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  • daniel's picture

    Re-Value: The Construction and Consumption of Value in Contemporary Art is a conference hosted by UACC & ArtTactic in collaboration with ShContemporary. Split between two sessions, the seminar will first invite representatives from museums, art journals, foundations, auction houses and galleries to discuss the art system that constructs value from art; and then invites collectors to discuss value from the other side – those who recognize and consume the value in art. (decription taken from SHC website).

    Background:

    SHcontemporary: http://www.shcontemporary.info/English/event/welcome/
    Discoveries: Re-Value : http://www.shcontemporary.info/English/program/special/
    Conference: http://www.shcontemporary.info/English/program/events/
     
    Conference Content:  

    Part 1- Construction of Value: Speakers: Anna Waldmann (Consultant,The Sherman Foundation), Simon Groom (Director of Modern & Contemporary Art, National Galleries of Scotland), Shen Qibin     (Director, Zendai Himalayas Museum of Art), Lu Jie (Director, Long March Space & Foundation)

    The first half of the conference dealt with the "Construction of Value." It was set up as a panel discussion where each panelist presented a perspective on the topic followed by dialog between panelists and a brief period for audience Q+A.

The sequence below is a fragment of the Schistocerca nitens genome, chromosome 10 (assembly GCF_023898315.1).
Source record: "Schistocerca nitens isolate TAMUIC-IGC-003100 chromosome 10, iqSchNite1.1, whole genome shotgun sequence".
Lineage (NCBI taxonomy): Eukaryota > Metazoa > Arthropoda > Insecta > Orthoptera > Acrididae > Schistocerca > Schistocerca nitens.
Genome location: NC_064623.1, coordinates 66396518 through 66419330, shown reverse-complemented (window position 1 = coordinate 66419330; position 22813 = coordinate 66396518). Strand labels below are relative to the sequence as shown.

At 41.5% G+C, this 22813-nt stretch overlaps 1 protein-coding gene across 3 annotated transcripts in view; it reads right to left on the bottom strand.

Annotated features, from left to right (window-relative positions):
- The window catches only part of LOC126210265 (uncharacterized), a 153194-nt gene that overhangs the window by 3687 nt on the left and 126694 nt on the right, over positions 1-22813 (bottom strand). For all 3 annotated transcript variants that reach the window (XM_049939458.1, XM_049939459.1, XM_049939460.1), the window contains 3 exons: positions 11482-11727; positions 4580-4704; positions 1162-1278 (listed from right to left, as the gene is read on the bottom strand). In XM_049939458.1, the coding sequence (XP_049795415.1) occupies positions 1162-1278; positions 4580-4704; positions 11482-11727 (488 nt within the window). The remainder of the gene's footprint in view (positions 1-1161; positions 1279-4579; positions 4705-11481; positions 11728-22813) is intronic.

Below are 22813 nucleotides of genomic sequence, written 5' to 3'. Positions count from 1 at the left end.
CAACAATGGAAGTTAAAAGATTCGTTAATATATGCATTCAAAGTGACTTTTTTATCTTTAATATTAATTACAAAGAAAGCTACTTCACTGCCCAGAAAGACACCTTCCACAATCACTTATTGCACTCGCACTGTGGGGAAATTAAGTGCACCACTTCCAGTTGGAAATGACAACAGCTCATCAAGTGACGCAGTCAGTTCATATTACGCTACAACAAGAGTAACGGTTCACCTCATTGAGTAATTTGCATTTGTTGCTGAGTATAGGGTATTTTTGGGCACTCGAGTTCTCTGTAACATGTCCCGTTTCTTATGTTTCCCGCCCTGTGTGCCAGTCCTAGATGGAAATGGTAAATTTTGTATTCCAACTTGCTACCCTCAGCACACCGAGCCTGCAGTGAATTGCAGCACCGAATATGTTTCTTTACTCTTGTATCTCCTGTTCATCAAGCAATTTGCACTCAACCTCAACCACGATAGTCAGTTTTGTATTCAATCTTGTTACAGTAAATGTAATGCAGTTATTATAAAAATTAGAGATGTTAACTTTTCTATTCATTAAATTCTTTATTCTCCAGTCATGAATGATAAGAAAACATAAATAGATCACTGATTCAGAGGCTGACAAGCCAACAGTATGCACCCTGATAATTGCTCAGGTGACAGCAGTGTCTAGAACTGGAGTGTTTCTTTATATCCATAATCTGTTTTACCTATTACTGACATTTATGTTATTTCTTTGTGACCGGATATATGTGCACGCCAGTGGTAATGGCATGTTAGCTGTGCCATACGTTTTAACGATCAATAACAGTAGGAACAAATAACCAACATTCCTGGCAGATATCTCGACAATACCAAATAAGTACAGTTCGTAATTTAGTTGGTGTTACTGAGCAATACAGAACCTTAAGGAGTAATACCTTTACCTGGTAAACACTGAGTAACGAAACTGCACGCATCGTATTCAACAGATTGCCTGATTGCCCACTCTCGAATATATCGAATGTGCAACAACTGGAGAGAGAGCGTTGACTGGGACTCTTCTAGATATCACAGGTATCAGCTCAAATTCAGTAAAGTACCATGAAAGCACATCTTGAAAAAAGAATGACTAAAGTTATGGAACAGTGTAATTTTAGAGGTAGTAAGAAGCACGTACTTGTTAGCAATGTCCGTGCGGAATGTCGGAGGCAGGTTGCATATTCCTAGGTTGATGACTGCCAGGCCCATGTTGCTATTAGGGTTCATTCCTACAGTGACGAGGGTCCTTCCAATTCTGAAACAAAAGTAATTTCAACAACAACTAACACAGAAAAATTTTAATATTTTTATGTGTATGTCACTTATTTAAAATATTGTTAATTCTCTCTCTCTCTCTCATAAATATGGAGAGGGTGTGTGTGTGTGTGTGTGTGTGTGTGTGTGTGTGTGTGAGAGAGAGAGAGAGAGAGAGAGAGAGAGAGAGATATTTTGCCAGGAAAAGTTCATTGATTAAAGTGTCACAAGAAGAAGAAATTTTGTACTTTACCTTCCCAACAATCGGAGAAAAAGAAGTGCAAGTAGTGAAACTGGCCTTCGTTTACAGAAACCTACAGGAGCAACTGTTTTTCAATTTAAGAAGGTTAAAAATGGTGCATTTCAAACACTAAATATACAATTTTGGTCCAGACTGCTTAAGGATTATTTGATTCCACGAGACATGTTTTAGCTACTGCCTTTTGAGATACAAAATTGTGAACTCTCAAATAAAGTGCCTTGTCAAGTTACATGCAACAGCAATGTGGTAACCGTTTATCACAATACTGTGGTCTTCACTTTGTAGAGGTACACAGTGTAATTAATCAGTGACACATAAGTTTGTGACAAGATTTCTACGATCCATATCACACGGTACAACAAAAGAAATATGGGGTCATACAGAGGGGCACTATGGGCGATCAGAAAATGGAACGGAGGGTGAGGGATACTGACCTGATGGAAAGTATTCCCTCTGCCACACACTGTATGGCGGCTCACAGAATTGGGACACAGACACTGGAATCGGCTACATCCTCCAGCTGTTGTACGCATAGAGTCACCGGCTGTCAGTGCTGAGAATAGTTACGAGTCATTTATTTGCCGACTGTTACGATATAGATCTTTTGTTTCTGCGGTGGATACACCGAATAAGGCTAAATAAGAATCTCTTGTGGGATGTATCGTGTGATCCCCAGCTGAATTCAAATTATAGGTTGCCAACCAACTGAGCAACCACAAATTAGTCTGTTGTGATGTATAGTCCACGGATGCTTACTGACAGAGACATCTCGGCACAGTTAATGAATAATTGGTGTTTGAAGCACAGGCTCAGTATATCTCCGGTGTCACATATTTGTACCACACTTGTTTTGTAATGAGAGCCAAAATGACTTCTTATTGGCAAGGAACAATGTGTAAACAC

The discussion began with Simon Grooms describing three aspects of value. He used three popular artists to illustrate his point.

    Financial Value: Grooms referenced the work For the love of God, by Damien Hirst. He said its iconic because of how much its worth (50 million pounds).

    Aesthetic Value: Work of Olafur Eliasson: His work is meant to be spectacular and invoke the sublime.
     
    Cultural Value :  Jeremy Diller:  photograph of the sport of gurning. This is art that seeks to connect with life.

    He ends his framework by stating that work with personal connotations has the most value.  Grooms used “Rosebud” from the film Citizen Kane as an example of the relationship that personal connection has to value.

    The second speaker, Anders Peterson, presented a “quantitative approach” to the topic of value, but didn't give any numbers.  He present two pyramid diagrams that showed the institutions that influence the market.

    The first is based on a “western model” and was represented as this hierarchy:

     

    Museums: as preservers
    Public Art Institutions: as promoters
    Private Collectors: as patrons
    Galleries: as commercial entities

     

    The second hierarchy represents the developing Asian model:

     

    Auction Houses
    Galleries Dealers
    Art Funds
    Private collectors
    Public art institution
    Museums

    He described the two basic factors in determining the quantitative value.  The first is the “symbolic value” which is based on the context that the work is coming from. It is also referred to as "fundamental" value and describes the conditions, whether favorable or unfavorable, in which the art exists. This is where the museums, critics, and collectors become the arbitrators and "taste makers" of contemporary art. 

    The second is “economic value” must also have a fundamental value. The economic value is driven by whether the work is being shown, collected, traded etc.  Anders notes that China is currently in a place where the market is dictating the value since it has a weak infrastructure. He follow up by saying that this current state emphasizes the importance of having conversations about value.